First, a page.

The fact that you have many options available between Ultegra, Durace, mechanical or electronic is certainly another advantage of the Pallium although unfortunately SRAM and Campagnolo fans are left out in the cold. (Ed’s note: Although not actually offered by Mathot, Paul Mathot has since contacted me and stated that he would be prepared to build up and sell a Pallium with either SRAM or Campag for any customer who wishes for it.)
At the end of any product test before I write the review I like to ask myself a couple of questions: Who is the product best suited to, and would I buy this product? To answer my first question the response is without a doubt a racer. Somebody who values going fast on a bicycle and is looking for a machine that can perform at a top level. It’s a sharp handling, race bred machine that is literally begging you to go fast on it and my biggest regret of this all too short 1 month test is that I didn’t have the chance to race on it myself.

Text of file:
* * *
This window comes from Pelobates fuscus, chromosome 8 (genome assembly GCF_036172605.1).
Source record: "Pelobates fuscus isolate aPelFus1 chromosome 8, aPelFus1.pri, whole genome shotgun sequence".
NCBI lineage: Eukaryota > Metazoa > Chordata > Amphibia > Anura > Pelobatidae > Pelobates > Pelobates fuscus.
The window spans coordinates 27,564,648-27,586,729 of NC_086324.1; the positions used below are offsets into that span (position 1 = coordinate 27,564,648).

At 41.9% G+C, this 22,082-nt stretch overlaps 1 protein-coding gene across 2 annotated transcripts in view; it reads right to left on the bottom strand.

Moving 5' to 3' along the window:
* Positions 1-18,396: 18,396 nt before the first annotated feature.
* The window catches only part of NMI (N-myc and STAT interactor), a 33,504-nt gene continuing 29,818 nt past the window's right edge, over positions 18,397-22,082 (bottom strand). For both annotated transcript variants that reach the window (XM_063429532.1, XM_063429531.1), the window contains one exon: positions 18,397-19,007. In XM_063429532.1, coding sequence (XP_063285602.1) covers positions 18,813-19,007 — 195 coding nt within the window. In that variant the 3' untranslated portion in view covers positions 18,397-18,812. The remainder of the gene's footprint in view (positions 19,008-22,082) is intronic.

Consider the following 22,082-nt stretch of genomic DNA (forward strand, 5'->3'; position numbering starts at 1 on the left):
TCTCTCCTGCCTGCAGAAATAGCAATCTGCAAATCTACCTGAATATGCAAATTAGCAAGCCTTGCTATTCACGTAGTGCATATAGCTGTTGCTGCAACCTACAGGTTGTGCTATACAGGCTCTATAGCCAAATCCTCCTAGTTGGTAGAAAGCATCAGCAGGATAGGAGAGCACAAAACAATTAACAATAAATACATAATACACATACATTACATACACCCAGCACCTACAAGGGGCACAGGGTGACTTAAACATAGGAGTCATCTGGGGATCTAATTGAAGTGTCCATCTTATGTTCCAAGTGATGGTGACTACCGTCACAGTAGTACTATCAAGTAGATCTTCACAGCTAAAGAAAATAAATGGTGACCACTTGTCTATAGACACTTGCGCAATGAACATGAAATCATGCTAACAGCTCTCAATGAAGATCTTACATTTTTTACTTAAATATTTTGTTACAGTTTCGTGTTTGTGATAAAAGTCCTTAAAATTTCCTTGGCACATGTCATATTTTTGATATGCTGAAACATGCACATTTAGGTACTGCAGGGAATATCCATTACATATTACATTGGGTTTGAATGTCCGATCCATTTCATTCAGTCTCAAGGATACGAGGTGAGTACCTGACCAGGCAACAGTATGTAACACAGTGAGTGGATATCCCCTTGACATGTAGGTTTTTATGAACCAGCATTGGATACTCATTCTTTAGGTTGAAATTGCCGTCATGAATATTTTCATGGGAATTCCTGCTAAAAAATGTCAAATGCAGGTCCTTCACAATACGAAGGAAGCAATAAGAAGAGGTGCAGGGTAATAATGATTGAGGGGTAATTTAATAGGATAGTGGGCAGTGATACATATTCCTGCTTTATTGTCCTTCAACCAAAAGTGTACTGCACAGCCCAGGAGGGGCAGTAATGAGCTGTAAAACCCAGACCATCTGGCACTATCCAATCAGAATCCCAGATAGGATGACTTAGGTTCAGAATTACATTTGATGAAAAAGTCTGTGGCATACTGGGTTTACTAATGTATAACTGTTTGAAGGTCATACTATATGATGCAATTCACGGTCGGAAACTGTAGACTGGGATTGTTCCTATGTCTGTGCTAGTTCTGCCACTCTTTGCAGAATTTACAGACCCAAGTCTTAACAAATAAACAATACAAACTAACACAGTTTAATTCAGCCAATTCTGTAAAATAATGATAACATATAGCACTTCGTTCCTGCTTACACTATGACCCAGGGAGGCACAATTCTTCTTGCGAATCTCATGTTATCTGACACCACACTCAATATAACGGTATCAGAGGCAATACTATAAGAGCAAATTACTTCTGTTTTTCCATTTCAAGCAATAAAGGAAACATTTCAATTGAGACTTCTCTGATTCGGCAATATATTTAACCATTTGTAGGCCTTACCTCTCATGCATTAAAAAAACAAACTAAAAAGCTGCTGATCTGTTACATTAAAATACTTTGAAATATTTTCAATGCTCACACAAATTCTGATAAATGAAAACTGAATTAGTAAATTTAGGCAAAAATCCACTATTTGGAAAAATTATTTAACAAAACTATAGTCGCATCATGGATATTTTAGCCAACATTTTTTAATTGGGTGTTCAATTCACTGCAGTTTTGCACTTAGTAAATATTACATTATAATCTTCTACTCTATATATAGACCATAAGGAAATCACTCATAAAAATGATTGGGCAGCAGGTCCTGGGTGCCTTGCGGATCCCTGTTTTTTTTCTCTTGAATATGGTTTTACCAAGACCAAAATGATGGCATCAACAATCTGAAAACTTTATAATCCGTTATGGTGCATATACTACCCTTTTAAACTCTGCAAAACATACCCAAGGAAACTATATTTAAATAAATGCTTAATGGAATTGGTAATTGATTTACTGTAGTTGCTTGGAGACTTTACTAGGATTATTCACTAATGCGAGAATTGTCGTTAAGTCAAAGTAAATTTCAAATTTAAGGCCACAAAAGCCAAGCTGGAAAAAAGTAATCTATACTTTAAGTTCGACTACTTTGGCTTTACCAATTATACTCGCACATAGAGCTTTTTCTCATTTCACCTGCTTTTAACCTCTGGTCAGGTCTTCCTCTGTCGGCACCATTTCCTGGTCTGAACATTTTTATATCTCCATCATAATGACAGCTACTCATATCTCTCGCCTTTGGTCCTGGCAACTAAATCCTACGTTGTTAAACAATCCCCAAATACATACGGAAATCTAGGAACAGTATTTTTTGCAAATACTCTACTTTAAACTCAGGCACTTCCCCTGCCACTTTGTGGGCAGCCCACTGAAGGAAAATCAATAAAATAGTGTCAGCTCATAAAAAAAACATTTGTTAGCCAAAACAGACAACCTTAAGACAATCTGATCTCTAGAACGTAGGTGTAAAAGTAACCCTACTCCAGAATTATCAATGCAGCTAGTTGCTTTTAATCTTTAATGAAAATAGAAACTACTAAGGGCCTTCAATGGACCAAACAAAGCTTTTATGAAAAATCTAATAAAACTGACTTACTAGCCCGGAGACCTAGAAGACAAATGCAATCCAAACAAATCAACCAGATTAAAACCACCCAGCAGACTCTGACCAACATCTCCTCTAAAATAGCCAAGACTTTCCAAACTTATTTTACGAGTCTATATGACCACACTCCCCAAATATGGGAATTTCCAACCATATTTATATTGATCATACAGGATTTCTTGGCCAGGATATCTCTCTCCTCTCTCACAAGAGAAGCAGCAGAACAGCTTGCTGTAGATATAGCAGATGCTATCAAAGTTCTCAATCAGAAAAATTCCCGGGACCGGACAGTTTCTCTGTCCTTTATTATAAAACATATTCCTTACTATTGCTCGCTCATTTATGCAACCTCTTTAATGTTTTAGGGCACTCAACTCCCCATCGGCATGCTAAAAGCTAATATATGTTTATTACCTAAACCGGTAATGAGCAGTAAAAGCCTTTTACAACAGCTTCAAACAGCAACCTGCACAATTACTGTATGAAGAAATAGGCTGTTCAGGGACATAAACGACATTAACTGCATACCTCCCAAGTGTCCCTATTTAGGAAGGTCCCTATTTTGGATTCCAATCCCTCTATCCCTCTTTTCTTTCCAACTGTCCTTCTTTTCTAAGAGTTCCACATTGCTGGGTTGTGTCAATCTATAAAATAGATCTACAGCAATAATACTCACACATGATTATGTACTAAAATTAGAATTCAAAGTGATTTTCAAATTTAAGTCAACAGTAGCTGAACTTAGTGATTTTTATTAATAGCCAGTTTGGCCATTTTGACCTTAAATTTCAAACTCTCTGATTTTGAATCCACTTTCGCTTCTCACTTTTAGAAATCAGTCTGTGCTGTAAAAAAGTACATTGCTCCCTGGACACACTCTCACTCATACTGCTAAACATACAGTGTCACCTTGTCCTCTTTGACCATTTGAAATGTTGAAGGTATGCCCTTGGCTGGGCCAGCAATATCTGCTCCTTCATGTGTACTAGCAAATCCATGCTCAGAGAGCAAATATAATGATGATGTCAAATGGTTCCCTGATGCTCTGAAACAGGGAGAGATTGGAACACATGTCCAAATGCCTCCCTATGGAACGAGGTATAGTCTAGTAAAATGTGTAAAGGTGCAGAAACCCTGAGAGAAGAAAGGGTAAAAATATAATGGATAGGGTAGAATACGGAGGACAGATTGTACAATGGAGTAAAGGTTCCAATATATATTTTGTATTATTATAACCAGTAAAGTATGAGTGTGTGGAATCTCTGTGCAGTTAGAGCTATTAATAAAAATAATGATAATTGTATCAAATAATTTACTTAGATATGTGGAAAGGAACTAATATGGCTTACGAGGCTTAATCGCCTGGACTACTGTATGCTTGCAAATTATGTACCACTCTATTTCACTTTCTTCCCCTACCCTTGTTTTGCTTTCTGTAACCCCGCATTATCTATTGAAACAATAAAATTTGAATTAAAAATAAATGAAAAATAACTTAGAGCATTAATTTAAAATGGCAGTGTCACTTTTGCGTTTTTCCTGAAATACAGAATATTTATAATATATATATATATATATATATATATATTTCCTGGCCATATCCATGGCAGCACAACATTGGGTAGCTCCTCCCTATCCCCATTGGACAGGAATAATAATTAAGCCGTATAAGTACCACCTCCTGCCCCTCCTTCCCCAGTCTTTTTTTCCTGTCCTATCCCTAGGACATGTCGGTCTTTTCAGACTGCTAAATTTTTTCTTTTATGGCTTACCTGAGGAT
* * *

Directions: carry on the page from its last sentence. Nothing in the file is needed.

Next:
Having the test in the summer break meant I had no races on the calendar for this entire test which was a true shame as the changes of acceleration and the Pallium’s ability to sit quite easily at high speeds on the flat would have obviously been fun to try out in a race situation.
I did win lots of town sprints and KOMs on the group rides though and even stacked up a few Strava records during the test but it’s certainly not the same as racing… I was just itching for the competition!